e Ewart Æ Pierre Perrier Æ Irina Graur
J. Gilbert Me
Mass ﬂow rate measurements in gas micro ﬂows
Received: 10 June 2005 / Revised: 1 June 2006 / Accepted: 2 June 2006 / Published online: 11 July 2006
Ó Springer-Verlag 2006
Abstract The main objective of this experimental inves-
tigation on the gas ﬂow slip regime is to measure the
mass ﬂow rate in isothermal steady ﬂows through
cylindrical micro tubes. Two technical procedures de-
voted to mass ﬂow rate measurements are compared,
and the measured values are also compared with the
results yielded by diﬀerent approximated analytical
solutions of the gas dynamics continuum equations.
Satisfactory results are obtained and the way is clearly
opened to measuring mass ﬂow rates for higher Knudsen
numbers, over all the micro ﬂow transitional regime.
Since the early 1980s, mass ﬂow rates in microchannels
have mostly been measured using a liquid drop method
(Colin et al. 2004; Harley et al. 1995; Lalonde 2001;
Maurer et al. 2003; Pong et al. 1994; Zohar et al. 2002).
So far, in order to determine volumes variations and
mass ﬂow rates, the drop movement has been either
observed through a low power microscope (Harley et al.
1995) or determined visually as a meniscus of water
travelling along the marked scale of a syringe (Zohar
et al. 2002) or detected by means of optoelectronic
sensors (Colin et al. 2004). Other authors (Arkilic et al.
1997; Arkilic et al. 2001) have used a diﬀerent method
involving a sensitive dual-tank accumulation technique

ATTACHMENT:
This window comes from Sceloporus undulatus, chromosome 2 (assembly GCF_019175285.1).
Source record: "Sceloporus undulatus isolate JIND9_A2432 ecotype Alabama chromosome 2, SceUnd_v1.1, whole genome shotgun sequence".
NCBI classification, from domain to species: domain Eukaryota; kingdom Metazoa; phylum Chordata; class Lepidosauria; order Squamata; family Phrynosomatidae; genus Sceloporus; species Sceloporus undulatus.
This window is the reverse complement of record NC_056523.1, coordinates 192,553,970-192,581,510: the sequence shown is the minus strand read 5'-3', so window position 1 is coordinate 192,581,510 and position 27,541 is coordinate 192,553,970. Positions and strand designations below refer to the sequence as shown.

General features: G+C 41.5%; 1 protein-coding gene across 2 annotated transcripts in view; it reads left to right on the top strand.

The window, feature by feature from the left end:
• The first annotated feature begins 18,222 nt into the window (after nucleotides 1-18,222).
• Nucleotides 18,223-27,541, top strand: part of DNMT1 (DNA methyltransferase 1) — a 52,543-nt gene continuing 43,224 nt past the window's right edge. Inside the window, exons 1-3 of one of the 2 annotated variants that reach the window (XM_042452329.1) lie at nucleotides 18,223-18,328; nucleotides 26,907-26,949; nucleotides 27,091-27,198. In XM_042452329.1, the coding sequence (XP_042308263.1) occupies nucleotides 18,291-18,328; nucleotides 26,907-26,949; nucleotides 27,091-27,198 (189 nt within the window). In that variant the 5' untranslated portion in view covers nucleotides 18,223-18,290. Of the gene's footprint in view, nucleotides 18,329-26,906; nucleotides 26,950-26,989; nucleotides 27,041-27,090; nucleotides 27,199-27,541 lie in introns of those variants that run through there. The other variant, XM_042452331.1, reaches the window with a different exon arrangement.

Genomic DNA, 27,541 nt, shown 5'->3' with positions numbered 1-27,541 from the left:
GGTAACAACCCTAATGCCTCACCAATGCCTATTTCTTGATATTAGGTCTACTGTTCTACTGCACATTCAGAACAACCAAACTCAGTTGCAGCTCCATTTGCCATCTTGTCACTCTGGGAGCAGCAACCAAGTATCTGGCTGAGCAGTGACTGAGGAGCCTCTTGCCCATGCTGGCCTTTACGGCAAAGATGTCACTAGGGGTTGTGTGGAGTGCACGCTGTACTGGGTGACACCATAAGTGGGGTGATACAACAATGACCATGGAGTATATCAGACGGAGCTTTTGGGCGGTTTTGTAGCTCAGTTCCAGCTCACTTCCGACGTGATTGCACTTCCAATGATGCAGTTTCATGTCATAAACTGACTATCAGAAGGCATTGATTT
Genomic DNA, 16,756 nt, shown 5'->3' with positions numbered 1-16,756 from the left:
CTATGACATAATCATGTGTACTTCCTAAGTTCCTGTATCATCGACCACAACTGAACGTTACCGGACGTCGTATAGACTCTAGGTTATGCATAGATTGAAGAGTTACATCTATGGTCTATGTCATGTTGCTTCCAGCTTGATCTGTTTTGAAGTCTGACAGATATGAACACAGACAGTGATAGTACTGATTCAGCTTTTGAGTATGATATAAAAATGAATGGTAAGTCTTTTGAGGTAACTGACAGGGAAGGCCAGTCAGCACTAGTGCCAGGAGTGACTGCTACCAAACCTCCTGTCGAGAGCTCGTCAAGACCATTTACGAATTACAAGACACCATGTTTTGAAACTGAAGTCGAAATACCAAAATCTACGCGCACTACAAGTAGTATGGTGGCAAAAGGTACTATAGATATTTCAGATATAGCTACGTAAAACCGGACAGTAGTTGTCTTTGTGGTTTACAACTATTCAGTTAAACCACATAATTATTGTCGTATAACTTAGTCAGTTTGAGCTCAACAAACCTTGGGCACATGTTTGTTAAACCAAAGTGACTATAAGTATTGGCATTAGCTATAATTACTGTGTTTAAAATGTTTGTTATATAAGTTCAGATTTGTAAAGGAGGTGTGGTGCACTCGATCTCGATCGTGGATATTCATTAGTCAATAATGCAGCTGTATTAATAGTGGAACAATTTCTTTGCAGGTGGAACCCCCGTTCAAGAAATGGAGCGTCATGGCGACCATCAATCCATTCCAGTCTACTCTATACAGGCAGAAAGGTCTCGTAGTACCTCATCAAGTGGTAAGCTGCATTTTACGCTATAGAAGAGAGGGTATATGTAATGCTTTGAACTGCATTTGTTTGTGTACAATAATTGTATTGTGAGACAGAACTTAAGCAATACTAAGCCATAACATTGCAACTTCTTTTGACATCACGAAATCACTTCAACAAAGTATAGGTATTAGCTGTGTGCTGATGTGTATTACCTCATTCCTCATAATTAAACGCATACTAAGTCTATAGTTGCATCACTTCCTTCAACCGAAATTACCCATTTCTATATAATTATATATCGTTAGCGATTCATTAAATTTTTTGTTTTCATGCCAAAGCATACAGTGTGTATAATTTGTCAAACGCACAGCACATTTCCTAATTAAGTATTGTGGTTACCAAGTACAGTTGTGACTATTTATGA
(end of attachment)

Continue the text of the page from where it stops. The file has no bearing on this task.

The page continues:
based on the measurements of the pressure diﬀerences
between an accumulation reservoir and a reference tank.
Another approach used by some authors involves
the utilization of ﬂowmeters (Yao et al. 2004) or high
precision ﬂow sensors (Jang and Wereley 2004)to
measure the mass ﬂow rate. But this kind of mea-
surement is restricted to relatively high mass ﬂow rates
The main aim of the present study focusing on the gas
ﬂow regime is the validation of a mass ﬂow rate mea-
surement method based on direct pressure change
measurements. Two methods are presented:
1. The liquid drop method already used and tested in
previous years, developed here using new equipment.
2. A new method (new as far as the measurement range
is concerned) based on constant volume pressure
measurements, using up-to-date Inﬁconä pressure
gauges with a resolution of 1.9, 0.19 and 0.019 Pa.
Let us point out that the experimental methods
mentioned at the beginning of the introduction generally
concern experiments carried out in channels with rect-
angular (or trapezoidal) cross-sections, while the present
measurements were carried out in microtubes. Experi-
ments in this type of geometry are rare (Porodnov et al.
1974; Dong 1956; Tison 1993) and they were obtained in
tubes of relatively large diameter (3.64 cm in Dong
1956), or using capillary packets of 10–640 capillaries
(1974), which makes it diﬃcult to control the diameter of
Then the diﬀerent features and the respective poten-
tialities of the two experimental techniques are com-
pared. Their respective results are analyzed and
compared with theoretical results derived from contin-
uum approaches taking into account the rarefaction ef-
fects present in microﬂows.
Although the NS equations are derived from a ﬁrst
order kinetic solution, many authors (Karniadakis and
Beskok 2002; Cercignani 1964; Colin et al. 2004;
Deissler 1964; Hadjiconstantinou 2003) have suggested
to use in this framework the velocity slip conditions of
second order according to the Knudsen number, to
better take into account the rareﬁed eﬀects for the
moderately rareﬁed gas ﬂows. The implementation of
T. Ewart (&) Æ P. Perrier Æ I. Graur Æ J. Gilbert Me
partement de Me
tique - UMR CNRS 6595,
de Provence - Ecole Polytechnique Universitaire de
Marseille, 5, rue Enrico Fermi, 13453 Marseille cedex 13, France
Experiments in Fluids (2006) 41: 487–498